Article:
Many of us are inundated with news and opinions about gluten, dairy, and sugar.  You can’t go to the grocery store without seeing a sundry of labels offering gluten, dairy, and sugar free products.  Most of the time, these products are more expensive and the ingredients are cause for skepticism.  Many of us wonder if this is just a marketing fad designed to line the pockets of the weight loss and anti-aging industry.

However, there are reputable studies by researchers and scientists looking into the connection between gluten, dairy, and sugar intolerance and mental health.  We know there is a connection between our gut microbiome and behavior changes.  For instance, if you normally consume less sugar and you then eat brownies, cookies, ice cream and have a coke, you might notice a major change in your mood.  This is to be expected.  Yet, what if you don’t binge but you are consuming gluten, dairy, and sugar on a normal basis as part of your everyday diet.  How does that impact behavior?

First, let’s define gluten.  It is a protein found in wheat, barley, and rye.  Gluten releases a chemical called gliadin that triggers another chemical (Zomulin) to open up tight junctions in our digestive tract to allow fluid to flow through.  These junctions remain tight to protect against bacterial infections.  Since the 1700s, gluten additives have increased due to the need for greater commercial need of products.  These additives are harder to tolerate and can cause more digestive problems leading to leaky gut syndrome for some people.  The digestive membranes can become compromised and can shift to more unwanted bacterial growth.  Another problem is that gluten additives can lead to less blood flow to the brain.

What about dairy?  Most people associate dairy intolerance and allergies to lactose.  This is the primary sugar in dairy.  Some people don’t produce enough of the chemical lactase, which helps to break down lactose, leading to discomfort.  According to researchers, this is not the primary problem with mental health issues.  The most allergenic part of dairy is casein and whey.  These two substances lead to inflammation and can contribute to anxiety, OCD, and depression for some people.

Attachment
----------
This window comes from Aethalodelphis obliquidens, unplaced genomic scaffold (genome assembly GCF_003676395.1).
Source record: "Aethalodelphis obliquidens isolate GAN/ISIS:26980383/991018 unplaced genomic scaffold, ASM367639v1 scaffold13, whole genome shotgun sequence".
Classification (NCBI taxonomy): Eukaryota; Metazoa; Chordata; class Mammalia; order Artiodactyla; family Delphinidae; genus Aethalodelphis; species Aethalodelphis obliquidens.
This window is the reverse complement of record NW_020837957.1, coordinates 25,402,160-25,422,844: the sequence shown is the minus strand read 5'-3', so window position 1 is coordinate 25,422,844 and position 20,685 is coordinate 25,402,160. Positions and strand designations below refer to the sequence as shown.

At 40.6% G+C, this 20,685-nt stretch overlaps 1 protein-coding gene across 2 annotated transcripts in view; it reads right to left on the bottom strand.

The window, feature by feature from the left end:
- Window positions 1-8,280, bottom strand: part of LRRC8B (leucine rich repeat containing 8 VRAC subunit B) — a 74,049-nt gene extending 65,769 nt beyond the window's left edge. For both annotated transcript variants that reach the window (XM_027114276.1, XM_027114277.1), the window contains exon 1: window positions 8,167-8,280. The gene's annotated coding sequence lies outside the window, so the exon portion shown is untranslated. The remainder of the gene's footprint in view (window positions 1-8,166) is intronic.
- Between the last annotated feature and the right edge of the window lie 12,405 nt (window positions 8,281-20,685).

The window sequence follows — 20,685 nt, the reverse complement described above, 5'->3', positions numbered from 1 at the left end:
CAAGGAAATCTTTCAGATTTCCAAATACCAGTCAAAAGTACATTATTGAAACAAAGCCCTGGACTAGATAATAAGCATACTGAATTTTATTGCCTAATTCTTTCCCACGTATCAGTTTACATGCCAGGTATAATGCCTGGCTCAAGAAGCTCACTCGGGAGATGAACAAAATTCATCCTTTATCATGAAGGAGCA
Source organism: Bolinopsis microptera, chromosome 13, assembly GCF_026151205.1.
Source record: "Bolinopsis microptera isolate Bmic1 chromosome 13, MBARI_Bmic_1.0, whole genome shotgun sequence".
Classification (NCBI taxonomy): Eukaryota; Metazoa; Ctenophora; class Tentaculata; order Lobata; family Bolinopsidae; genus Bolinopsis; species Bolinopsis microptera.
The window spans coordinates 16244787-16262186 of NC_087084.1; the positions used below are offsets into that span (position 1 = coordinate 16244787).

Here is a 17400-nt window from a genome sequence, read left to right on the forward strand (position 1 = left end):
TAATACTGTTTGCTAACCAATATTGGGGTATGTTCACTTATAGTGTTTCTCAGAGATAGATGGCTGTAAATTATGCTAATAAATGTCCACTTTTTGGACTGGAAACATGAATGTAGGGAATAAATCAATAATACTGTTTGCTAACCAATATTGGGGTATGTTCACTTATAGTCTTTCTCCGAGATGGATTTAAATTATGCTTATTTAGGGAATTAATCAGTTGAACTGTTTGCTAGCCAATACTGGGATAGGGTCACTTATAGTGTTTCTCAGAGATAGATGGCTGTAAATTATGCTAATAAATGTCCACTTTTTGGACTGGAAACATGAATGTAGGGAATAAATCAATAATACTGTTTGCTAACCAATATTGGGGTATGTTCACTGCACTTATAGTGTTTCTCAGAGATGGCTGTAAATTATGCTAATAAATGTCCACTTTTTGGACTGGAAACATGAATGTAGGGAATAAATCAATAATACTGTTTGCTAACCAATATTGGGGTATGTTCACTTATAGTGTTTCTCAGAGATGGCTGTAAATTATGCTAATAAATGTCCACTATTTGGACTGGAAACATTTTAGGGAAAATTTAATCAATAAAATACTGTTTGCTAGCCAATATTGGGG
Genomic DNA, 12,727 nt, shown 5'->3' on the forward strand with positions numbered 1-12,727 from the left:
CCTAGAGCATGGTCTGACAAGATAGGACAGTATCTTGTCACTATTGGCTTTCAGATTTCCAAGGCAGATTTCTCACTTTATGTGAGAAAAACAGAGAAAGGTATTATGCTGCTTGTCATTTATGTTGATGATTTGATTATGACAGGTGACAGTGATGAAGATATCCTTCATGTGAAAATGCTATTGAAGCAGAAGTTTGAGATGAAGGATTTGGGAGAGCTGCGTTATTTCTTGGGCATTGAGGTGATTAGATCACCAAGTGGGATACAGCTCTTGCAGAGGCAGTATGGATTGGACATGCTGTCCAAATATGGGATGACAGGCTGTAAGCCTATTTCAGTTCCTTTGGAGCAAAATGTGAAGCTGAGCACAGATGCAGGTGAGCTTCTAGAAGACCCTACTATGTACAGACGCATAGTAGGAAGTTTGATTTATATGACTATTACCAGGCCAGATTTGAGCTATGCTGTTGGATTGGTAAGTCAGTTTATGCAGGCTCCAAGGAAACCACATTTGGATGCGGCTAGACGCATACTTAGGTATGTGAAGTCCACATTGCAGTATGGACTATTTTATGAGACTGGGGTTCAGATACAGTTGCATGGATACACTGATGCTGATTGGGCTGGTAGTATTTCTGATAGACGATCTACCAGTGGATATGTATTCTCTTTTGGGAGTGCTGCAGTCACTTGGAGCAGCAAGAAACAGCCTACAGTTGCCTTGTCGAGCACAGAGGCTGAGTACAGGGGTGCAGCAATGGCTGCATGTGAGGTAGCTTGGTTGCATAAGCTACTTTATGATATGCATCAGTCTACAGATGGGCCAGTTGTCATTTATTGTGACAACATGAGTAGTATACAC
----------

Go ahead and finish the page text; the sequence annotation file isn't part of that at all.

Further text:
Finally, we know that sugar can be friend and foe to all of us.  In the United States, the average person consumes products that are the equivalent to 31 teaspoons of sugar a day.  Many of our grocery items have hidden sugars and might seem like a healthy choice.  Several studies indicate that consuming high sugar foods can cause a 23% increase in rates of clinical depression.

So, should we switch to a lifestyle that eliminates gluten, dairy, and sugar?  For some, that might be reasonable, but most of us are not going to be able to make that work long term.  Many of the substitute products are not good alternatives due to other chemicals and additives.  Unless you have a true allergy, which can be diagnosed with testing and elimination diets, it is best to reduce overindulging in gluten, dairy, and sugar.  Substituting with whole food options, such as fruits for sugary snacks, lettuce to replace bread, and avocado or coconut milk to replace cream, is going to lead to positive mental health changes.